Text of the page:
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Bean Beetle Culture and Care

Looking for a different feeder insect to spice up your herp's diet? If your pet reptiles or amphibians love smaller foods, consider bean beetles. Bean beetles, known scientifically as Callosobruchus maculatus and sometimes called bean weevils or cowpea weevils, make a great treat for poison dart frogs, smaller geckos, small chameleons, and any other critters that are a fan of microfeeders.


What are bean beetles?Bean beetles are a type of weevil, and are agricultural pests native to Asia and Africa. Bean beetles are obligate legume eaters - they only prey on beans. Bean beetles are considered a crop pest in the United States, and are regulated by the USDA. Josh's Frogs has the proper permits in place to ship bean beetles to most states. We cannot ship bean beetles to Utah and Hawaii.


How should I care for and culture bean beetles?Bean beetles are easy to culture and care for. Simply provide some black eyed peas for the adult beetles (which do not need food or drink) to lay eggs on, keep the culture at 75-85F, and wait! Within 4-8 weeks you'll have plenty of bean beetles to feed from. Initially, bean beetles will be reluctant to fly. After the culture has many eggs and larvae present, the next generation of bean beetles will fly/glide around the culture - feed out of the culture then, as that means the culture is full and it's time to feed out the adult bean beetles, and use the eggs/larvae present in the beans to make a new culture. Bean Beetle Culture Life CycleWe add 6oz of new beans to 2oz of beans with eggs/larvae, as well as ~25 bean beetles to every bean beetle culture made at Josh's Frogs. This way, the culture already has a jump start on it's cycle, and should boom longer than using typical culturing methods. After mating, the female bean beetle will lay eggs singly on the surface of a black eyed pea. That egg will hatch, and the larvae will burrow into the bean, where it will dine and grow until pupating into the adult beetle. Adult beetles only live 1-2 weeks, and do not feed. This entire life cycle can take up to 7 weeks at room temperature, but temperatures in the mid 80s F will speed it up to 3-4 weeks. After a culture has boomed 2 times, it's time to make new cultures. Split the old beans and some beetles into new cultures. If your aim is to have a constant supply of bean beetles, you'll want to stagger your cultures and make new ones every 1-2 weeks.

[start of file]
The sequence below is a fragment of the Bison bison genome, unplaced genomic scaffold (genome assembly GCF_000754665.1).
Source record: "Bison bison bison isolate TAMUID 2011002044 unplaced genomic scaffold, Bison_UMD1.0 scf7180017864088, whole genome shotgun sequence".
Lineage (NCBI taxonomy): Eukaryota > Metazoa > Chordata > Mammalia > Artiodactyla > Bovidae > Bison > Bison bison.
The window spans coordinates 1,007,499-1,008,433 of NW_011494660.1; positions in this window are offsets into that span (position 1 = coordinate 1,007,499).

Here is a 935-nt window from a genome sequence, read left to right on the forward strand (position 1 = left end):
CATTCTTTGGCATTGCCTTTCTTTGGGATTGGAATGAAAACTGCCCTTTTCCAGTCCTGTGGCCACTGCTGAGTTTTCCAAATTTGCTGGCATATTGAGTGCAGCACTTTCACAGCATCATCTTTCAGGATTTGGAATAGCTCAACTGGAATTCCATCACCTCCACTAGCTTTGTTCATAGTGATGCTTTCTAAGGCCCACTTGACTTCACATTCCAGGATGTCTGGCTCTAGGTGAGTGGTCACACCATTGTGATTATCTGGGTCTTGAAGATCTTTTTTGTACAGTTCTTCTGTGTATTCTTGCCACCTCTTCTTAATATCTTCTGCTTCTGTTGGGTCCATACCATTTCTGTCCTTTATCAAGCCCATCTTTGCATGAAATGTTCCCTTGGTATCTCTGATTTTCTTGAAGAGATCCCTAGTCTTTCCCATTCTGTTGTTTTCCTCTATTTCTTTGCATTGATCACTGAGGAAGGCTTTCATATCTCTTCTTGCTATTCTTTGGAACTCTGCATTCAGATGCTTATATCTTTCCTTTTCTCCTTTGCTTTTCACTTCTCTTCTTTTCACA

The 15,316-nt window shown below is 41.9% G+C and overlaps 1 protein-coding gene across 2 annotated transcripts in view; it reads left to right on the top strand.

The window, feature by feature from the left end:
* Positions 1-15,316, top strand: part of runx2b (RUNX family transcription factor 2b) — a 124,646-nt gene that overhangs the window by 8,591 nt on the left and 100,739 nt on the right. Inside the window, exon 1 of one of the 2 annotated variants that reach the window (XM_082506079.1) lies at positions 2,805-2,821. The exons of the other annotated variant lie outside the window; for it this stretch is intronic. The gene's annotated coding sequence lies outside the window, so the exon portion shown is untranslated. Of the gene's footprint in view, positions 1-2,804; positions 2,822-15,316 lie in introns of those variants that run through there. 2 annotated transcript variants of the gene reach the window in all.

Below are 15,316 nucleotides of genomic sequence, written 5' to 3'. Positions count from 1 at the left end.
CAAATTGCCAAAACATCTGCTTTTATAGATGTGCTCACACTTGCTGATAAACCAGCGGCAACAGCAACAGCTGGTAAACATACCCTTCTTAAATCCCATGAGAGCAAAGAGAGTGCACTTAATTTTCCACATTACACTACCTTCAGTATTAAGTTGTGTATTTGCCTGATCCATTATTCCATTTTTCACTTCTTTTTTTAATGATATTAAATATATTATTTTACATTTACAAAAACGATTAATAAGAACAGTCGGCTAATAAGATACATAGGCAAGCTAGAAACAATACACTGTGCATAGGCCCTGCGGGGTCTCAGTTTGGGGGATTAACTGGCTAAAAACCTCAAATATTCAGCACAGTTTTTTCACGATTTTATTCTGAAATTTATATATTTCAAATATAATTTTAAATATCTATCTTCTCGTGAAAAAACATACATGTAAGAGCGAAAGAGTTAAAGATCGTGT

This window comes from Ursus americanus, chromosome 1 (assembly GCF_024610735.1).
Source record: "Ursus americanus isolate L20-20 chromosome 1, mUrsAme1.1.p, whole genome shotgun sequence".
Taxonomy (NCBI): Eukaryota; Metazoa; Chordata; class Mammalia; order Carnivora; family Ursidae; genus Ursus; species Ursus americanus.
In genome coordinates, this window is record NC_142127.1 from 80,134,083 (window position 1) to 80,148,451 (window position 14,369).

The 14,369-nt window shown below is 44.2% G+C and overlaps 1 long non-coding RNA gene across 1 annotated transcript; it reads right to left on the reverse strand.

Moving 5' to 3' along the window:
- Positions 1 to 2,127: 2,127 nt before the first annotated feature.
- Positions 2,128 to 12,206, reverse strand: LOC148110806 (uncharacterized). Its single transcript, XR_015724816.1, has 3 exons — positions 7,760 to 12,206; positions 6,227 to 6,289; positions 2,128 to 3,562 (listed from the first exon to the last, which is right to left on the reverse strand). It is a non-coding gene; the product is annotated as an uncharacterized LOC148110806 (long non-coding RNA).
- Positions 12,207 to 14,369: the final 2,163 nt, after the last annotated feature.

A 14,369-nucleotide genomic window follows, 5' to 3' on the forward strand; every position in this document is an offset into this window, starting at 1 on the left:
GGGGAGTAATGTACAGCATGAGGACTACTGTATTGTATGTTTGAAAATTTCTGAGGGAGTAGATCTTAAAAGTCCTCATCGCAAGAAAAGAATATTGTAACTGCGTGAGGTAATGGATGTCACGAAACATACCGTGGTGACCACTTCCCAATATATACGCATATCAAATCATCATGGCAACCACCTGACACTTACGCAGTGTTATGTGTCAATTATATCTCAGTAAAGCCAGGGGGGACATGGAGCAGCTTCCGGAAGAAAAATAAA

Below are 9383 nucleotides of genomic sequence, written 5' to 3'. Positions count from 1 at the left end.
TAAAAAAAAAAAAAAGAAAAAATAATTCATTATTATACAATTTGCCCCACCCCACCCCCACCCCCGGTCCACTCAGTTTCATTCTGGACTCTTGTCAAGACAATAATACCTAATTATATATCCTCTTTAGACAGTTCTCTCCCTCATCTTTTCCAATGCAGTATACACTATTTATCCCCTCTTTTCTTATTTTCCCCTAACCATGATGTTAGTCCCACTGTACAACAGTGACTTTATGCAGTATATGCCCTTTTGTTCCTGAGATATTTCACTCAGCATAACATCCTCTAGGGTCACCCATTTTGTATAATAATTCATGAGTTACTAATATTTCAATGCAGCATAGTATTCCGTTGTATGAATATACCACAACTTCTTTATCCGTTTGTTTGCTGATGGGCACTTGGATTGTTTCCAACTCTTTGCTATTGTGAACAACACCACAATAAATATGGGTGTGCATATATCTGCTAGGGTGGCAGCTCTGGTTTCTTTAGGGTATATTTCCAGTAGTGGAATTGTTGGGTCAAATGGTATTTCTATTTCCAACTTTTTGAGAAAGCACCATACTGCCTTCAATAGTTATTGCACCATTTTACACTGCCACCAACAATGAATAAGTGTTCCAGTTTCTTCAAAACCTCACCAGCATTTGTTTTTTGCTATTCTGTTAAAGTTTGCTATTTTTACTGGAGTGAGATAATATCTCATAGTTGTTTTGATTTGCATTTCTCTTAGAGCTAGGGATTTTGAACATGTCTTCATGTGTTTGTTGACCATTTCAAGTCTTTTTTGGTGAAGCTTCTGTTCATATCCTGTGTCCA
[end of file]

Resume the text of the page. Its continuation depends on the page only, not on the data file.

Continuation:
How do I collect Bean Beetles from a culture?

There are several different ways to harvest bean beetles from the culture, but all involve 2 basic strategies - removing the surface area from the culture (generally paper, paper towel, a cardboard tube, or a coffee filter) and shaking the beetles off, or sifting the beans using a colander. Either method works, but I prefer to remove the surface area and shake the beetles into a waiting container. You won't remove as many beetles as when using a colander, but more beetles will be left to breed in the culture.

How do I Dispose of an old Bean Beetle Culture?As bean beetles are a crop pest, it's important to dispose of all old beetles and beans with care. Place the materials in a sealed plastic bag, then freeze them for at least 72 hours. This will kill any eggs, larvae, and beetles present. Where do I get bean beetles?From Josh's Frogs, of course! Click Here and get some shipped right to your door! Your pets will love them, and bean beetles really are simple to keep and easy to culture.